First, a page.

Expect cotton prices to start trending lower between now and harvest, but watch for December 2008 futures to lead prices higher next spring as producers prepare to plant their 2008 crops.

This was the general opinion of a panel of cotton market analysts speaking at the Cotton Roundtable in New York City in July. With this year's cotton crop halfway home, here are their thoughts on prices over the next eight months.

Jarral Neeper, vice president, marketing, Calcot, Bakersfield, Calif. — “I thought we would have higher prices this season, but they have happened faster than I thought they would.

“I'm not terribly bullish for the 2007 crop year. The low side could be 60 cents to 61 cents from here until December 2007 goes off the board. Maybe we see a high of 72 cents to 73 cents on the nearby contract as we work our way through the season. But we have lot of carryover to work through the system.

“The ultimate direction of December 2008 is going to depend on what we produce in 2007, how much we take off the market and how much we take forward into the new crop year

“Growers in the San Joaquin Valley would like to see a minimum of $1,200 per acre in total revenue. In today's pricing environment, particularly with input costs, $1,300 to $1,400 is more realistic. At a 1,500-pound per acre yield, we need 80 cents to 85 cents to the grower.”

O.A. Cleveland, professor emeritus, Mississippi State University — “December 2008 has to buy some acreage. In the Southeast, we need to put about 75 cents on the board to get them to back out of wheat and soybeans. Wheat seed bookings are at an all-time high in the Southeast. It may take a little less than that in the Mid-South because the rotation with so much corn is going to give growers more humus in the topsoil and they'll be more agreeable to plant cotton.”

Joe Nicosia, president and CEO, Allenberg Cotton Co. — “No matter what you're trading today, you're trading corn. Today's phenomenon of high agricultural prices is being driven by corn. If you really want to see longer term where cotton is going, you have to get corn right. This whole agricultural revolution is being driven by the ethanol regime.”

“December 2008 is going to have to retain acres. It's not a given that the United States has to get back 2 million acres (of the 4.2 million it lost this year compared to last). There is the possibility that production in India and China is so large that imports fall off, and carryouts so large that we can continue to have our cotton land be borrowed by beans and corn. But I do believe that somewhere we are going to see weakness in the front end of the market.”

“We continue to hear complaints about how prices in the United States are holding down growers around the world. At 72 cents, prices are substantially higher than where they've been over the last five years. So whether or not we see an acreage response in the world will be interesting.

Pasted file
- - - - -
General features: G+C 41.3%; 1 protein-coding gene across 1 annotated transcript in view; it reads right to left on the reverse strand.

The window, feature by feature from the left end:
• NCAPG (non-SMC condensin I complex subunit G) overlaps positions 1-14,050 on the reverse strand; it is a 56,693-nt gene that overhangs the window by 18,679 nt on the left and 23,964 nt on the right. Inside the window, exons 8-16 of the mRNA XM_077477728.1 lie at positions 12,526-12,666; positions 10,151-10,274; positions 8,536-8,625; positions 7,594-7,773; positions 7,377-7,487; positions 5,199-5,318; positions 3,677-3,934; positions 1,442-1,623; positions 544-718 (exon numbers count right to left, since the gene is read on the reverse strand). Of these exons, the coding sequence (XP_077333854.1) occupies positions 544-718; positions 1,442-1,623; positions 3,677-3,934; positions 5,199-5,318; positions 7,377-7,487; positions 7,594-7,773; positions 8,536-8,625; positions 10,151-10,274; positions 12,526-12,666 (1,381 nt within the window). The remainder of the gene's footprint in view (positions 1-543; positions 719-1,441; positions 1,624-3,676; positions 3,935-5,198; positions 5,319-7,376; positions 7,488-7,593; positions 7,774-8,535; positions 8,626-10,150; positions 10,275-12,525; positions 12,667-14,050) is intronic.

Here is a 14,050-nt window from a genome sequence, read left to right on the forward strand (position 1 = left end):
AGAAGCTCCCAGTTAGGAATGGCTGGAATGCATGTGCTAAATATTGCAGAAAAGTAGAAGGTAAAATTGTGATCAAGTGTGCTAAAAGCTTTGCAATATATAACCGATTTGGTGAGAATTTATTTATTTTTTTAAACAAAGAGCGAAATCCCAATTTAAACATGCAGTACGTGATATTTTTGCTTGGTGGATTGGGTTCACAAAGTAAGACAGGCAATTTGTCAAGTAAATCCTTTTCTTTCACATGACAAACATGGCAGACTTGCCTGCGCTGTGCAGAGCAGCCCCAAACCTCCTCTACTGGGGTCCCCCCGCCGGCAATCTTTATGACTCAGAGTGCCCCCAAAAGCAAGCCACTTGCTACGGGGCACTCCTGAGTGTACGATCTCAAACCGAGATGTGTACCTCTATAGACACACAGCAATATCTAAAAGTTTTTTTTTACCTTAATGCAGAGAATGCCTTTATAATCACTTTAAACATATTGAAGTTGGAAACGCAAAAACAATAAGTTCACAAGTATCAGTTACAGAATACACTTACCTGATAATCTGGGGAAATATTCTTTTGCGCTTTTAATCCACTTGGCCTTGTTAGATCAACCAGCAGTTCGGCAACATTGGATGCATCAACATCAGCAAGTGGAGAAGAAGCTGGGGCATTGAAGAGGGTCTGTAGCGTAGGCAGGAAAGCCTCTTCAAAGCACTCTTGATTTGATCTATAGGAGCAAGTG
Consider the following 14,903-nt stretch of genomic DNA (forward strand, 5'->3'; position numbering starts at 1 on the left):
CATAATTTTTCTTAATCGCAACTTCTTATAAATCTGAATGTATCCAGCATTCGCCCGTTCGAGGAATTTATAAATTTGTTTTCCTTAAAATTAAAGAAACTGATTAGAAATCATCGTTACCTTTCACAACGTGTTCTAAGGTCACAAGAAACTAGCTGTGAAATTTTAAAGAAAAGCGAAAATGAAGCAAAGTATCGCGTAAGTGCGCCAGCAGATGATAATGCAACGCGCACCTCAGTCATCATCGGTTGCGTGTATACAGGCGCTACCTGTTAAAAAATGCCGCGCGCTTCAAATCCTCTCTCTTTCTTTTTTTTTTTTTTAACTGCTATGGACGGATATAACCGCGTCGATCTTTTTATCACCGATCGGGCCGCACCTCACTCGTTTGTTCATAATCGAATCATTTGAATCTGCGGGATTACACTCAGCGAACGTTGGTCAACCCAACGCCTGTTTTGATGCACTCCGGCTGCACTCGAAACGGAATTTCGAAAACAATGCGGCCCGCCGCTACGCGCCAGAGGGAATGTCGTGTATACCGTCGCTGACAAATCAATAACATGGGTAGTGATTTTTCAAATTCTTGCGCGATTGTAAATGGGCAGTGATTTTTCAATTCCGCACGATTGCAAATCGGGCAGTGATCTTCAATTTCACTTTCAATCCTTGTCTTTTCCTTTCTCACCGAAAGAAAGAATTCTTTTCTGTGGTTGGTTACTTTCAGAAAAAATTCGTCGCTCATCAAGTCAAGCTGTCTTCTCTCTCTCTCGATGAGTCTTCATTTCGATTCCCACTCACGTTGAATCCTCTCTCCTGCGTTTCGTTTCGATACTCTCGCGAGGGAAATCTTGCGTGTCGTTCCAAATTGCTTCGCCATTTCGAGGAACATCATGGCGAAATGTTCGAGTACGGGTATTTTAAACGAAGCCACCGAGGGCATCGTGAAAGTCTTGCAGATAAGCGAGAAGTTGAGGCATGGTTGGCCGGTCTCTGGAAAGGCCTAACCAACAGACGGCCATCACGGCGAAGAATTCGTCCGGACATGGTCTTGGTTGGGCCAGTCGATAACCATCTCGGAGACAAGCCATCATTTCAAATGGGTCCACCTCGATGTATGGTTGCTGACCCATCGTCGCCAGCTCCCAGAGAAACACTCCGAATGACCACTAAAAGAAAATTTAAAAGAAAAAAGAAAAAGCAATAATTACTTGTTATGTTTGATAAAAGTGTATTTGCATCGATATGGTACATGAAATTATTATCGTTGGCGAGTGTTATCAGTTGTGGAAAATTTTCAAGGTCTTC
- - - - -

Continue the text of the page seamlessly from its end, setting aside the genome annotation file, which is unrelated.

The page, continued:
“Short-term, prices are down 1 to up 2 over the next few weeks, but after that, I think we see a slow erosion in the front end, probably down to the low 60s and if the crop is really big, maybe down to the high 50s.”

Carl Anderson, professor, Extension specialist emeritus — “Given the market we've seen, we have a lot of resistance moving December beyond 69 cents. It's possible to get more than 70 cents by the old adage that you overbuy markets and you oversell markets, so we may run up another 4-5 cents just to overbuy, but be careful.

“In years past, we often think of a short crop year as one where prices are the highest at the beginning of the crop year, rather than later on. If you want to call this big drop in U.S. acres a short crop, I would think by the middle of September, as we get into better estimates of actual production in the United States and the world, we might see this market weaken.

“If we have two years where we can keep carryover down around 4 million bales to 5 million bales, then, as a residual supplier, I can see the A-Index, in late 2008 to early 2009, in the 80-cent range or better. That will consequently set off higher acreage around the world and we're back in the old cycle of having a plentiful supply worldwide.

“A few cents for buying options is good price risk management up or down. There would have been a big payoff for anyone who would have purchased December calls in the 56-cent to 58-cent range. Now they would have a handsome profit to offset the reduction in their counter-cyclical payment. Now all they need to do is fix their price as best they can at the higher levels.”

Mike Stevens, Swiss Financial Services — “I think we're going to start trending lower between now and the August crop report. The December contract has the biggest open interest (as of July 13) of any cotton contract in history and that makes up 75 percent of the market. So it could be fast. It could be furious. We could have some sharp downturns, not necessarily a slow erosion.

“If we start to develop any major problems in a major exporting country, Pakistan, India or China, we can have another run. But outside the market, we have to keep people bullish on commodities in general. The expeditious use of options is the only way to participate in this market.”